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Adviser pays $30k after relationship 'breaks down'

An insurance adviser has agreed to pay his former client $30,000 after he mistakenly told him that a trauma insurance claim he wanted to submit would not be paid.

Tuesday, April 3rd 2018, 6:00AM 1 Comment

by Susan Edmunds

The client was diagnosed with acoustic neuroma, a type of benign brain tumour, in 2010.

He had held a trauma policy since 2003, with an exclusion for a hearing condition.

When the client told the adviser about his new diagnosis, he said it affected his hearing and he would have to have surgery. He asked whether he would be able to call on his trauma policy.

The adviser said the claim would be turned down because of the hearing exclusion.

The client said he brought it up again several times and was told each time a claim was not possible. In 2013, his condition worsened but, due to the risks of surgery and the fact he had been told he would not get a trauma payout, he decided not to have surgery.

In 2014, he suffered strokes and spoke to his adviser about making a claim but the adviser did not help him.

The client said the adviser then fired him as a client. His wife talked to her own insurance adviser about claiming for the strokes but that was declined. The client then spoke to his original adviser again and submitted a claim, which resulted in a $238,000 payout.

It was also discovered that there was cover for a benign brain tumour but because the full trauma benefit had been paid, there was nothing left for the claim.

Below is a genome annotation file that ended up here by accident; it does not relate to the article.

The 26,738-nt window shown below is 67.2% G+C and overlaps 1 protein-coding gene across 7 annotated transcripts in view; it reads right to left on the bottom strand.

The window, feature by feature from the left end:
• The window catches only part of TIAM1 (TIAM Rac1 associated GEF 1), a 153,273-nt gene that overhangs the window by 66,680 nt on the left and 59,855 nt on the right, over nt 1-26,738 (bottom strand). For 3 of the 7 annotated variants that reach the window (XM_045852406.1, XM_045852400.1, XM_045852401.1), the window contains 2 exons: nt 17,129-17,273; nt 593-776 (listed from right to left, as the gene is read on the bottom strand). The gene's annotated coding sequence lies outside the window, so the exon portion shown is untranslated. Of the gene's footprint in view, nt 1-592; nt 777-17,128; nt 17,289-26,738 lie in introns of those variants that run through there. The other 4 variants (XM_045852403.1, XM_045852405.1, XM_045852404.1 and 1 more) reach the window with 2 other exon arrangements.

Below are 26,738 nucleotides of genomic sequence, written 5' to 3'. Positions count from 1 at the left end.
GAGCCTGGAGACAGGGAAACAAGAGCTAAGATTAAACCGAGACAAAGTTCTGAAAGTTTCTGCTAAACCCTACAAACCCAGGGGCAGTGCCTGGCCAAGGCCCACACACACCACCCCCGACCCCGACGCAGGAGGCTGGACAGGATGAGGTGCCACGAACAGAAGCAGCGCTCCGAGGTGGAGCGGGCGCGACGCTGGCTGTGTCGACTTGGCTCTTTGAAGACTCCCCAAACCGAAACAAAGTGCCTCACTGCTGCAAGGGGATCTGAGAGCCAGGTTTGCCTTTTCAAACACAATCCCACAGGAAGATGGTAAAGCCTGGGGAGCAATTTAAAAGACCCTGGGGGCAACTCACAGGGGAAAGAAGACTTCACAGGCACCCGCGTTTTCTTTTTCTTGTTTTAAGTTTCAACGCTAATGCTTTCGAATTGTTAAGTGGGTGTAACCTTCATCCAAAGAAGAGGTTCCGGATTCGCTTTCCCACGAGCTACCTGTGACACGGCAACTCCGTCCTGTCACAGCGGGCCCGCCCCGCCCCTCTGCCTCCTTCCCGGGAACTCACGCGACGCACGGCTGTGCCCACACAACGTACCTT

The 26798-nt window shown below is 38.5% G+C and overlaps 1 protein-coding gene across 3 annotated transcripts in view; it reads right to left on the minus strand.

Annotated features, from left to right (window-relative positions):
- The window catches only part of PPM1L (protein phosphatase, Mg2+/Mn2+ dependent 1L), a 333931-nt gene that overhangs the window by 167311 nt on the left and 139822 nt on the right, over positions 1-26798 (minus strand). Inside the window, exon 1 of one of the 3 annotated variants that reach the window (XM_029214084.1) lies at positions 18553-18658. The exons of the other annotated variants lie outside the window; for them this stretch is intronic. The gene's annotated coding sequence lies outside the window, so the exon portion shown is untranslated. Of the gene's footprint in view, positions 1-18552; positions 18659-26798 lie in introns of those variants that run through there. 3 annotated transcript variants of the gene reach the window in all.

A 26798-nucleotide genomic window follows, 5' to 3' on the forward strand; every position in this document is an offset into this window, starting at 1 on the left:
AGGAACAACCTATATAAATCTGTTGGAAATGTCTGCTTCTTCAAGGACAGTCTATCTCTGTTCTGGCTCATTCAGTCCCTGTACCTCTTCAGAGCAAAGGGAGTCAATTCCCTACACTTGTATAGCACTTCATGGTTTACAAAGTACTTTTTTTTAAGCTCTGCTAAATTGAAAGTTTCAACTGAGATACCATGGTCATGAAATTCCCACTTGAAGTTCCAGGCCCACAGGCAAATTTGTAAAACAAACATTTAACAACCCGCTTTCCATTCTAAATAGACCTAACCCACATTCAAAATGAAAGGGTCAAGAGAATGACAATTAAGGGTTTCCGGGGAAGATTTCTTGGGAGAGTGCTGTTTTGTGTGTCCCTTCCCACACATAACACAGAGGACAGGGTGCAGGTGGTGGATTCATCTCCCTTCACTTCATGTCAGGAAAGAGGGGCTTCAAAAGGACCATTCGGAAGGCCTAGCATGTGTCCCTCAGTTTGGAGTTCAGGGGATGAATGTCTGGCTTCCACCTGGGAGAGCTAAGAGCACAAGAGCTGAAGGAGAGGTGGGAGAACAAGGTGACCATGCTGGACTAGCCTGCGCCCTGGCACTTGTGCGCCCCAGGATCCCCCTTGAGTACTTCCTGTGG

The client said his adviser had let him down by not attempting to remove the hearing exclusion, not inquiring whether there was cover for his brain tumour, not researching the nature of it and not advising about the reinstatement options.

He wanted $50,000 compensation.

The adviser argued that the client had not described his condition as a brain tumour. He thought it related to his existing hearing condition.

He said the client had not suffered a financial loss because he had received the full trauma benefit under the policy. Even if a claim had been submitted for the tumour earlier and a payment made, the amount paid for the stroke claim.

The complaint was referred to FSCL, which said it seemed the relationship had broken down in 2014 and worsened from there.

The scheme said it seemed likely the client only told his adviser he had a brain tumour in 2015. It was not reasonable to expect the adviser to research the condition.

The client was not happy with that and said he would have been able to get better benefits with better advice. The parties negotiated a settlement of $30,000.

Tags: FSCL Trauma

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Comments from our readers

On 12 April 2018 at 10:10 am Tash said:
Sadly there is no indication of the actual loss sufferred by the client. Why is $30,000 appropriate? I expect the adviser's PI insurer will want to know that?

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